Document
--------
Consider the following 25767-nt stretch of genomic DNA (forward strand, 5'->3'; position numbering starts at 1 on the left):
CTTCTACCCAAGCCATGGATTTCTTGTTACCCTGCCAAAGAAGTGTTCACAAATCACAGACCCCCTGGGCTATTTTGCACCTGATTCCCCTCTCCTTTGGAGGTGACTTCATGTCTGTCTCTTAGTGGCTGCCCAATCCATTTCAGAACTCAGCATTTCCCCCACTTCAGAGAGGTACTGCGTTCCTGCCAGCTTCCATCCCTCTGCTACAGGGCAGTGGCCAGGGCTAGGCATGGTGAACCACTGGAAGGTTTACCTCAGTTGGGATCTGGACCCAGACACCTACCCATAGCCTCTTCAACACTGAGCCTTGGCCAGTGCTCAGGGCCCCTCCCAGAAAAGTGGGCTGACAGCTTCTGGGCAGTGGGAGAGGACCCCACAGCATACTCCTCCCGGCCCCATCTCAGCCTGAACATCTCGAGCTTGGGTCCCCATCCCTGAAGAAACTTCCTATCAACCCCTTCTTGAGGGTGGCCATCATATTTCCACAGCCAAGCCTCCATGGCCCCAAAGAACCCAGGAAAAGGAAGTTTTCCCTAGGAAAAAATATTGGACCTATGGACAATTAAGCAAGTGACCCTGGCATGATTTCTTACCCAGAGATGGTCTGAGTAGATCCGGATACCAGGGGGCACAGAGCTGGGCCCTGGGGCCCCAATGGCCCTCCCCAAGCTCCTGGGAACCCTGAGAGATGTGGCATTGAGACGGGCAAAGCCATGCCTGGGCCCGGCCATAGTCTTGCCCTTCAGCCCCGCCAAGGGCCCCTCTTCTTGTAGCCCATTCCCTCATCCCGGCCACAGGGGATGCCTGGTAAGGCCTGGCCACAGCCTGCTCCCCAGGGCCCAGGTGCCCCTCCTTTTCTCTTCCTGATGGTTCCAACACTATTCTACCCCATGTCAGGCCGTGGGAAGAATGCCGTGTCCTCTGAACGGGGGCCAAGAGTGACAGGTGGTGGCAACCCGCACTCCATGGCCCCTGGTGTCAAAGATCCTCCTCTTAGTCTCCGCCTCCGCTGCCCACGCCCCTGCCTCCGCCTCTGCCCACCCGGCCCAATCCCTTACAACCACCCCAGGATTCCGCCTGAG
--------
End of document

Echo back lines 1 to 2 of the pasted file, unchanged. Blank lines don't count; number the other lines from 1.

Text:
Consider the following 25767-nt stretch of genomic DNA (forward strand, 5'->3'; position numbering starts at 1 on the left):
CTTCTACCCAAGCCATGGATTTCTTGTTACCCTGCCAAAGAAGTGTTCACAAATCACAGACCCCCTGGGCTATTTTGCACCTGATTCCCCTCTCCTTTGGAGGTGACTTCATGTCTGTCTCTTAGTGGCTGCCCAATCCATTTCAGAACTCAGCATTTCCCCCACTTCAGAGAGGTACTGCGTTCCTGCCAGCTTCCATCCCTCTGCTACAGGGCAGTGGCCAGGGCTAGGCATGGTGAACCACTGGAAGGTTTACCTCAGTTGGGATCTGGACCCAGACACCTACCCATAGCCTCTTCAACACTGAGCCTTGGCCAGTGCTCAGGGCCCCTCCCAGAAAAGTGGGCTGACAGCTTCTGGGCAGTGGGAGAGGACCCCACAGCATACTCCTCCCGGCCCCATCTCAGCCTGAACATCTCGAGCTTGGGTCCCCATCCCTGAAGAAACTTCCTATCAACCCCTTCTTGAGGGTGGCCATCATATTTCCACAGCCAAGCCTCCATGGCCCCAAAGAACCCAGGAAAAGGAAGTTTTCCCTAGGAAAAAATATTGGACCTATGGACAATTAAGCAAGTGACCCTGGCATGATTTCTTACCCAGAGATGGTCTGAGTAGATCCGGATACCAGGGGGCACAGAGCTGGGCCCTGGGGCCCCAATGGCCCTCCCCAAGCTCCTGGGAACCCTGAGAGATGTGGCATTGAGACGGGCAAAGCCATGCCTGGGCCCGGCCATAGTCTTGCCCTTCAGCCCCGCCAAGGGCCCCTCTTCTTGTAGCCCATTCCCTCATCCCGGCCACAGGGGATGCCTGGTAAGGCCTGGCCACAGCCTGCTCCCCAGGGCCCAGGTGCCCCTCCTTTTCTCTTCCTGATGGTTCCAACACTATTCTACCCCATGTCAGGCCGTGGGAAGAATGCCGTGTCCTCTGAACGGGGGCCAAGAGTGACAGGTGGTGGCAACCCGCACTCCATGGCCCCTGGTGTCAAAGATCCTCCTCTTAGTCTCCGCCTCCGCTGCCCACGCCCCTGCCTCCGCCTCTGCCCACCCGGCCCAATCCCTTACAACCACCCCAGGATTCCGCCTGAG